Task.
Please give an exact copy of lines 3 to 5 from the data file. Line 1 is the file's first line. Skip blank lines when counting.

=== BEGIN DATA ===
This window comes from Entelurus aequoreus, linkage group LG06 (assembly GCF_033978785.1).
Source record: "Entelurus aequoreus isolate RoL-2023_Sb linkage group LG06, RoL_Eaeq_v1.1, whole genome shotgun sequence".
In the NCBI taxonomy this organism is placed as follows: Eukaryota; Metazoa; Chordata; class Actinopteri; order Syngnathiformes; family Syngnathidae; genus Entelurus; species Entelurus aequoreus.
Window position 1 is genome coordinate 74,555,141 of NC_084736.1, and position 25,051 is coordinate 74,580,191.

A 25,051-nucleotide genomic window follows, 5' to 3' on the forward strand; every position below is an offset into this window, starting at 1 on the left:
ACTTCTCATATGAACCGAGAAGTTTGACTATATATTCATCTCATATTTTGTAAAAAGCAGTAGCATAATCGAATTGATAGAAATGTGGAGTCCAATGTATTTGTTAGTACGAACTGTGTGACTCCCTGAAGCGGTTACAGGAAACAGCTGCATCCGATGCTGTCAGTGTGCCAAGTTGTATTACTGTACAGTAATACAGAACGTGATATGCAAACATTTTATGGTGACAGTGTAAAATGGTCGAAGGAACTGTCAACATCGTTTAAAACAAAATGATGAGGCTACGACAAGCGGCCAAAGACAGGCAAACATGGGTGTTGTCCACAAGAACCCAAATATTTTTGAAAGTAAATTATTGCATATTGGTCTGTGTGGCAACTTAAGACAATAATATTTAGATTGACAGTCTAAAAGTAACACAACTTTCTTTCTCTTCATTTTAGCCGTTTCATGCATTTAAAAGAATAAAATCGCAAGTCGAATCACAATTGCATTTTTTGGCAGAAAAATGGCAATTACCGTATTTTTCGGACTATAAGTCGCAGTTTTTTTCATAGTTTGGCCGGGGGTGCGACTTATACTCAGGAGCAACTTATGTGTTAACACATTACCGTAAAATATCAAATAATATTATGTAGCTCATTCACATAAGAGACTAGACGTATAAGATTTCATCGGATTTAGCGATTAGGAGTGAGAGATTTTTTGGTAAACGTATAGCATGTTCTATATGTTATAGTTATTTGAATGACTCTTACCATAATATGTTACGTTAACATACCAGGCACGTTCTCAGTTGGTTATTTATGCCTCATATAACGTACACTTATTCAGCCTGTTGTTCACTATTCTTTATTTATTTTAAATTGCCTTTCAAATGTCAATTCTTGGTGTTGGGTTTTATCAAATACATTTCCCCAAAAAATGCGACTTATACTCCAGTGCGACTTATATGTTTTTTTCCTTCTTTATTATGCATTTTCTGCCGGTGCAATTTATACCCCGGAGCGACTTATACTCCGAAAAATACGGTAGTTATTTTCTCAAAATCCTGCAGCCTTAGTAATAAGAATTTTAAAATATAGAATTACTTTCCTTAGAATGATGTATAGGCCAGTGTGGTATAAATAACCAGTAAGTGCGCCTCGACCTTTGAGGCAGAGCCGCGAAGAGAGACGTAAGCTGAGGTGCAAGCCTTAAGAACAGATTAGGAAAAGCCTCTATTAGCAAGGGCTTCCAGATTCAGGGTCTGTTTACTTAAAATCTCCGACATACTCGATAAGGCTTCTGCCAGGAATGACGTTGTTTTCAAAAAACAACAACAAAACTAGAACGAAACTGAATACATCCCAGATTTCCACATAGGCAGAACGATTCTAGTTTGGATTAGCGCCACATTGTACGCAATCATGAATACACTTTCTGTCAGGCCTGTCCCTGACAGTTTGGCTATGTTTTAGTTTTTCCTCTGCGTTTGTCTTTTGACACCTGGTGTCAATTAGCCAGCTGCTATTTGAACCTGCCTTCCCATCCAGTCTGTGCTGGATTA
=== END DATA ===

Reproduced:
In the NCBI taxonomy this organism is placed as follows: Eukaryota; Metazoa; Chordata; class Actinopteri; order Syngnathiformes; family Syngnathidae; genus Entelurus; species Entelurus aequoreus.
Window position 1 is genome coordinate 74,555,141 of NC_084736.1, and position 25,051 is coordinate 74,580,191.

A 25,051-nucleotide genomic window follows, 5' to 3' on the forward strand; every position below is an offset into this window, starting at 1 on the left: